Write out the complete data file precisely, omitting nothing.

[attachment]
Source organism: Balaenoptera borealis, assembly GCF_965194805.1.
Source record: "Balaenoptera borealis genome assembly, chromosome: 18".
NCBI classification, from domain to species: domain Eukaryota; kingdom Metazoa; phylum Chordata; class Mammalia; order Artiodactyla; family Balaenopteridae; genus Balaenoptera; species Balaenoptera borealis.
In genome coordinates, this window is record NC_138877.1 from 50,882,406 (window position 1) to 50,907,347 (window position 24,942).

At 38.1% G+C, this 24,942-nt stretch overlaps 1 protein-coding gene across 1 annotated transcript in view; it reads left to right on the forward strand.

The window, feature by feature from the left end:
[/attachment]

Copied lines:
Source organism: Balaenoptera borealis, assembly GCF_965194805.1.
Source record: "Balaenoptera borealis genome assembly, chromosome: 18".
NCBI classification, from domain to species: domain Eukaryota; kingdom Metazoa; phylum Chordata; class Mammalia; order Artiodactyla; family Balaenopteridae; genus Balaenoptera; species Balaenoptera borealis.
In genome coordinates, this window is record NC_138877.1 from 50,882,406 (window position 1) to 50,907,347 (window position 24,942).

At 38.1% G+C, this 24,942-nt stretch overlaps 1 protein-coding gene across 1 annotated transcript in view; it reads left to right on the forward strand.

The window, feature by feature from the left end: